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Lucy Cavendish at about the time of her marriage

Lady Frederick Cavendish (Lucy Caroline; née Lyttelton; 5 September 1841 – 22 April 1925) was a pioneer of women's education.

A daughter of George Lyttelton, 4th Baron Lyttelton, she married into another aristocratic family, the Cavendishes, in 1864. Eighteen years later her husband, Lord Frederick Cavendish, was murdered in Dublin by Irish nationalists. After his death she devoted much of her time to the cause of girls' and women's education, for which she was honoured in her lifetime with an honorary degree, and posthumously when, in 1965, Cambridge University named its first post-graduate college for women after her.

Biography[edit]

Lucy Cavendish was born at the Lyttelton family house, Hagley Hall, Worcestershire on 5 September 1841. She was the second daughter of George Lyttelton, 4th Baron Lyttelton and his wife, Mary, née Glynne, whose sister married W. E. Gladstone.[1] In 1863 she was appointed a Maid of Honour to Queen Victoria, whom she attended until marrying the following year.[2]

On 7 June 1864 she married Lord Frederick Cavendish, the second son of the Duke of Devonshire. They had no children. Cavendish was elected to Parliament in 1865 and was assassinated by Irish nationalists in the Phoenix Park Murders on 6 May 1882, the day on which he took the oath of office of Chief Secretary for Ireland.[1] Though devastated by the assassination, on the day before the ringleader was hanged she sent him the small gold crucifix she had long worn, as a token of her forgiveness.[3] Gladstone was greatly moved when she told him that she could bear the loss of her beloved husband "if his death were to work good to his fellow-men, which indeed was the whole object of his life."[2] She remained a firm supporter of home rule for Ireland.[1]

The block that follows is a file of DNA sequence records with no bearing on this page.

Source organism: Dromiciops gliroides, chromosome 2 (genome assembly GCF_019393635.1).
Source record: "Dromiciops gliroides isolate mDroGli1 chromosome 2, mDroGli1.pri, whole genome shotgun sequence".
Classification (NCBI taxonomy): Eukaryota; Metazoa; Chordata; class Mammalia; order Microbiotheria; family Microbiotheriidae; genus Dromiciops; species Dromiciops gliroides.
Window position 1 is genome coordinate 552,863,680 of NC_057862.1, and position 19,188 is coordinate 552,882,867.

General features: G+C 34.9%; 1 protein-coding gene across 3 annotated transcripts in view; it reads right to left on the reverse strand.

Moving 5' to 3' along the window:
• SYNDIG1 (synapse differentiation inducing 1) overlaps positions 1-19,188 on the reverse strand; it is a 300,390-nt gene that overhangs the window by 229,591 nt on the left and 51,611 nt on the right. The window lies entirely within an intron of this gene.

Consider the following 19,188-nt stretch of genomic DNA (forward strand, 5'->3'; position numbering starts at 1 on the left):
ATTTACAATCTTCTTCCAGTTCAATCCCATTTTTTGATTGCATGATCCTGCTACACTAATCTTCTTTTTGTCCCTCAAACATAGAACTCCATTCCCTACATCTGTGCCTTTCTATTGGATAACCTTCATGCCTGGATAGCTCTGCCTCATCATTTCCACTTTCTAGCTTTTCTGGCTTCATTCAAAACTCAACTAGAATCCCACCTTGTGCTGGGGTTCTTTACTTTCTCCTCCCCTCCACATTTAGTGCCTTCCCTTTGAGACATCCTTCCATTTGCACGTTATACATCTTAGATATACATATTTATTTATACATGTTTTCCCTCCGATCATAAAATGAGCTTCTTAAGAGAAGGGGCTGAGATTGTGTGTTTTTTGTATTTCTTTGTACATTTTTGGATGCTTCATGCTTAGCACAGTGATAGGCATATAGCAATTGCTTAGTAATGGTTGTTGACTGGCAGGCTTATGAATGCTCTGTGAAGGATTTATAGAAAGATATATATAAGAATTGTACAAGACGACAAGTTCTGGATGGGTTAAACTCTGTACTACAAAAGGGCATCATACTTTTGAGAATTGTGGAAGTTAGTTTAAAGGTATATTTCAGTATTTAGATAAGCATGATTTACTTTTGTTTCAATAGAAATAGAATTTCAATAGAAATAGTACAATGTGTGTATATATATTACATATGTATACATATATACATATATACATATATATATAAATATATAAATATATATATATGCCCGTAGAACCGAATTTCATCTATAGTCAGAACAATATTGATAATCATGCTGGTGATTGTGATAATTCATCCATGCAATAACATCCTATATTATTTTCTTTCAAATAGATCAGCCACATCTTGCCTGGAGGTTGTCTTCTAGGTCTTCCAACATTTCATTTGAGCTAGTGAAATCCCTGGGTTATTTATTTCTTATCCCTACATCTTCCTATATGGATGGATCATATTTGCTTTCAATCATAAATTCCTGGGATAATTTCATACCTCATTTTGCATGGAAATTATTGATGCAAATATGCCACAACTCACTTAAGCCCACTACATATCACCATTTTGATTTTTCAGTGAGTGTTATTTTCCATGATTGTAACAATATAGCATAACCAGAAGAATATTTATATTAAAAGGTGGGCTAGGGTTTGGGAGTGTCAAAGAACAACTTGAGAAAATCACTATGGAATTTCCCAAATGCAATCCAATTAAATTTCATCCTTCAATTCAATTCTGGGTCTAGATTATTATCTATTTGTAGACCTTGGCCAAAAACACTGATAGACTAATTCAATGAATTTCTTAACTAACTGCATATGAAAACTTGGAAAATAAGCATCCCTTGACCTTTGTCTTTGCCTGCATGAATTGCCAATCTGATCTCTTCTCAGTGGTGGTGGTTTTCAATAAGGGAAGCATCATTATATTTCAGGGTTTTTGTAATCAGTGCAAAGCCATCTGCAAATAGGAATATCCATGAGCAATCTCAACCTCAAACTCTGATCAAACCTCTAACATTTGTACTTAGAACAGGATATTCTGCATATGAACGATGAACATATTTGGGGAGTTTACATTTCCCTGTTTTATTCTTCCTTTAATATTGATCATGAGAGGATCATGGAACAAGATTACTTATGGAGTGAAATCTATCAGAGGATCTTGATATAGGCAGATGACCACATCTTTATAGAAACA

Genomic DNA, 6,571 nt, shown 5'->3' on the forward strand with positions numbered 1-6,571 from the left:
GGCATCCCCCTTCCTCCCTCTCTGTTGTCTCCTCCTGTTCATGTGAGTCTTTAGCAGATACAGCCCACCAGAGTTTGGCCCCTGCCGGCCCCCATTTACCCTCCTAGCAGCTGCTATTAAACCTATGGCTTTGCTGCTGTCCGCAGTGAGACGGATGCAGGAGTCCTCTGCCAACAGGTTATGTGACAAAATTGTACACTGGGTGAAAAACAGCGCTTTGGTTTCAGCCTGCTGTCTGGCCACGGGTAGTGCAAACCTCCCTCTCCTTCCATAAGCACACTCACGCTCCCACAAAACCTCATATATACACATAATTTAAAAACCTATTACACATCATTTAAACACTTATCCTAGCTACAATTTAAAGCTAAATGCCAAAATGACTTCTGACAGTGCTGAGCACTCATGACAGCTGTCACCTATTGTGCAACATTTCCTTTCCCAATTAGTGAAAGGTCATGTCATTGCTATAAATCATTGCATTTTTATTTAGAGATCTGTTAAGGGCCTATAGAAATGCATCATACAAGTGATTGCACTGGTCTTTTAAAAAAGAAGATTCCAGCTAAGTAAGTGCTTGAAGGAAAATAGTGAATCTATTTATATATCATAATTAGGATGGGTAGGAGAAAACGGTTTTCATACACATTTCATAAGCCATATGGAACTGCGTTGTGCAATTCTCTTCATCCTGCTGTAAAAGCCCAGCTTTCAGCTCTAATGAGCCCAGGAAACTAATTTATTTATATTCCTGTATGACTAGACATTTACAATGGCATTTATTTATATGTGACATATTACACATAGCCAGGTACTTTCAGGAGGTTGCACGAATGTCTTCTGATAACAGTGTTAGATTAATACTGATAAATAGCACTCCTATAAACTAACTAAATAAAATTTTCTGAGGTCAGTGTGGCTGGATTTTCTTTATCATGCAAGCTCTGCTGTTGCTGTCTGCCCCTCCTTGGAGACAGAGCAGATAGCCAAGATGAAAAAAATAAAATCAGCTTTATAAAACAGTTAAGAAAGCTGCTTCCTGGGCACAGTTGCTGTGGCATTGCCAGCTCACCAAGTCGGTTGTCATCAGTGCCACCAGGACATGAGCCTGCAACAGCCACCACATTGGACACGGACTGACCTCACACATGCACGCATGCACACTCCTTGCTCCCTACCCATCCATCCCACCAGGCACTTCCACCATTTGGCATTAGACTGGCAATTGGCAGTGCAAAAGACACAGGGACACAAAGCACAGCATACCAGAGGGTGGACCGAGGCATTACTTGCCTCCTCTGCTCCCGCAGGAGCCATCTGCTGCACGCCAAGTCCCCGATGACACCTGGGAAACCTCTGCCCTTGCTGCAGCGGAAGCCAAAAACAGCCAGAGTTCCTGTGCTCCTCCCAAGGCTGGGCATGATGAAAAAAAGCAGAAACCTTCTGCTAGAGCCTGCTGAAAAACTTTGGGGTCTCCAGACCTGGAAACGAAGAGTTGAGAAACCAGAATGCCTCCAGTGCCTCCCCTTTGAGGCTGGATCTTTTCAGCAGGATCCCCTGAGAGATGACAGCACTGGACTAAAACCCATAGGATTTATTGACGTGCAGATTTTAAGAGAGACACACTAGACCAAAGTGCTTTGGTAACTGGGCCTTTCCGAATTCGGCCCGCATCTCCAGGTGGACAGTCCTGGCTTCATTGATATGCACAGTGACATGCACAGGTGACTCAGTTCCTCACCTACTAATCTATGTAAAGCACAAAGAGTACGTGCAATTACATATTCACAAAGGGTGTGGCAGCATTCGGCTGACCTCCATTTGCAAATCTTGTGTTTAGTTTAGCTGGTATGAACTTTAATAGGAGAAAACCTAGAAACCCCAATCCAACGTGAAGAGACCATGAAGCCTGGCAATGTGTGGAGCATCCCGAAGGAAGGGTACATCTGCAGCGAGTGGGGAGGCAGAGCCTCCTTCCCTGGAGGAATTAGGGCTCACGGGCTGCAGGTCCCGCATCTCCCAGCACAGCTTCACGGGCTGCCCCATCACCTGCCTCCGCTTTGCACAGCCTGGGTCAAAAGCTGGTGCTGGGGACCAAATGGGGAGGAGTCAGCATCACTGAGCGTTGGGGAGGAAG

After Cavendish's death, Lucy Cavendish was active in the sphere of women's education. She was of President of the Yorkshire Ladies Council of Education from 1883 to 1912. She declined the offer of the post of Mistress of Girton College, Cambridge in 1884. She was a member of the Royal Commission on Secondary Education and was a founding member of the Council of the Girls' Public Day School Company, which had been founded by her father.[1] On 6 October 1904 she received the honorary degree of Doctor of Laws at the formal inauguration of the University of Leeds for "notable service to the cause of education".[4]